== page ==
Was officially reissued and received newfound

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was officially reissued and received newfound attention. The Guardian looked into 'the uncanny way in which many of Egan's futuristic visions have come true' (O’Grady ). 3 This review foregrounds: [the] dotcom start-up approaching Charlotte in the hope that she'll let them record and webcast every detail of her daily life: memories, dreams, audio, video. There is a very good and spookily prescient scene in which the dotcom's CEO explains to Charlotte how her recordings, and those of other "Ordinary People™", will offer payi ng viewers access to an authenticity they lack in their own lives. As satire, all this misfires somewhat, since we now know that no one would pay for access to webcasts of someone's daily life and thoughts; why would they, when half the world's population, it seems, is clamouring [sic] to tell you about theirs for free? ( O’Grady ) Interestingly enough, O'Grady focuses on the mediated and commodified 'real life' part of the website, but also argues that since certain aspects have not become true (mainly paying for access), Look at Me does not function as satire. O'Grady states that Egan is actually prescient of the reality TV boom, because she incorporated 24 hour webcam surveillance in her novel, long before Survivor was first broadcast. Pankaj Mishra, in a longer piece on A Visit from the Goon Squad in 2011, combines most of the takes of the critics above and states that ‘[ Look At Me ’s] adventurous and well-briefed forays into popular culture a regular feature of Egan’s fiction – have anticipated more contemporary forms of exhibitionism (reali ty TV, blogs, Facebook)’ ( 28). Mishra sees these phenomena as symptoms of a deeper and more widespread malaise: ‘the steady disappearance of reality, and its replacement with such pseudo- substitutes as ‘authentic’ selfhood’ (28). The website is seen as part of a larger 3 See for an exploration into ‘uncanny technology’ for instance Tom Gunning’s essay “Re -Newing Old Technologies: Astonishment, Second Nature, and the Uncanny in Technology from the previous Turn-of- the- Century” (2003), in which he argues that new technologies are uncanny in that they are a simultaneously new but also familiar. Technological innovations both evoke a sense of amazement but also recognition, and only work if people can recognize its predecessor in this new technology (47). R.L. Rutsky in High Techné (1999) argues that the ‘coming of life of machines’ evokes an uncanny fe eling (25). Throughout his book, Rutsky shows these ‘machine births’ in many films and novels, such as Metropolis, Neuromancer and Frankenstein.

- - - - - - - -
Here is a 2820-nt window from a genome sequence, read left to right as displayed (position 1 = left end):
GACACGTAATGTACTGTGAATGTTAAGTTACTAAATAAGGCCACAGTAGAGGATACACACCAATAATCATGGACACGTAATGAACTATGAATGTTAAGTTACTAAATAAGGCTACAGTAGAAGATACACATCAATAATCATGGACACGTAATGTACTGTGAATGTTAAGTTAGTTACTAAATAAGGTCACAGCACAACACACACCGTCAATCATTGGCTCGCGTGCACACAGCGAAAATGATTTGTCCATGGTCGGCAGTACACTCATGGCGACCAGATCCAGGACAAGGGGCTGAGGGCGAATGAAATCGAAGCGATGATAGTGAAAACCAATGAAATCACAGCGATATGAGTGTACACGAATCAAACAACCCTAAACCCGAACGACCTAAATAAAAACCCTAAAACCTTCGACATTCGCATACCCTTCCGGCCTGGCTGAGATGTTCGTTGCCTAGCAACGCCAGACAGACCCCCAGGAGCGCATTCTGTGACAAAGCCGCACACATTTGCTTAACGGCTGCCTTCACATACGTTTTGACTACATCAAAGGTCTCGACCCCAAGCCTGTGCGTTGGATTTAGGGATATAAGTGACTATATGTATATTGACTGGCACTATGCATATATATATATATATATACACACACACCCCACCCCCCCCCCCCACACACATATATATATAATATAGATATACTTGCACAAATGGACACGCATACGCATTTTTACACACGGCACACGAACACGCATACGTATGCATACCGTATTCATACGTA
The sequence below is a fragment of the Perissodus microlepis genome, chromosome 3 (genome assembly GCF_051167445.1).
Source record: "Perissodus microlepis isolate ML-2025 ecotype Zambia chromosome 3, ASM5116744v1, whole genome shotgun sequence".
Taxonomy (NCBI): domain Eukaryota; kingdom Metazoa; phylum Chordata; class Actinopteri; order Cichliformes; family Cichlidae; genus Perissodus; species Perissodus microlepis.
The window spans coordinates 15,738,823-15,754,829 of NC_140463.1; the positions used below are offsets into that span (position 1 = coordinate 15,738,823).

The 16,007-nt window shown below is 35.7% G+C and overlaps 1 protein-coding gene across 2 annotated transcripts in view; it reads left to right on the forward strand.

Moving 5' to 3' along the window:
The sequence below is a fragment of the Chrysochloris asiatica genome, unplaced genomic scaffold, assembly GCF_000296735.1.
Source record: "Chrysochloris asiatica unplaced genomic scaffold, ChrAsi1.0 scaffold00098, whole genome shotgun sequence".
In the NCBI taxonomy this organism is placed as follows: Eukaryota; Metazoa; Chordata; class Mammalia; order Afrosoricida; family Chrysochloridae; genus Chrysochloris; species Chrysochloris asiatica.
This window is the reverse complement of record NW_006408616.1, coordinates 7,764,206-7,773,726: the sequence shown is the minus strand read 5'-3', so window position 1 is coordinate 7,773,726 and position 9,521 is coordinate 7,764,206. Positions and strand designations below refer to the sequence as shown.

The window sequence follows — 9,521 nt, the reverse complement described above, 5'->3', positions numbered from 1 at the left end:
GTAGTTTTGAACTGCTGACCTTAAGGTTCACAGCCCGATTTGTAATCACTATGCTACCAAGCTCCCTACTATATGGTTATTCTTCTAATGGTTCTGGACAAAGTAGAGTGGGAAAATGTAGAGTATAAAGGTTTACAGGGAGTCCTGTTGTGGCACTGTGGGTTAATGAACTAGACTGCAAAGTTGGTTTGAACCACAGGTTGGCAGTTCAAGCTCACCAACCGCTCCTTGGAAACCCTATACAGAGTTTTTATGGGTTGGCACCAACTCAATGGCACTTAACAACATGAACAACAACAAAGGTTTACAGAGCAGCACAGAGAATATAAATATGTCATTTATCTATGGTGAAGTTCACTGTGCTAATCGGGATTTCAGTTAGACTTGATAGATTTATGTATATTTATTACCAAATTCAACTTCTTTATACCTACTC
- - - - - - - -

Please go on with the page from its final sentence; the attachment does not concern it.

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23 whole, and sprung out of an old ideas; the search for identity and the need to attract attention to yourself. After looking at the reviews of Look at Me throughout the years, it becomes clear that many reviewers have argued the same thing; that Egan possessed prescience of the future, but they see this foreknowledge in different aspects of the novel. In the first review, no distinction is being made
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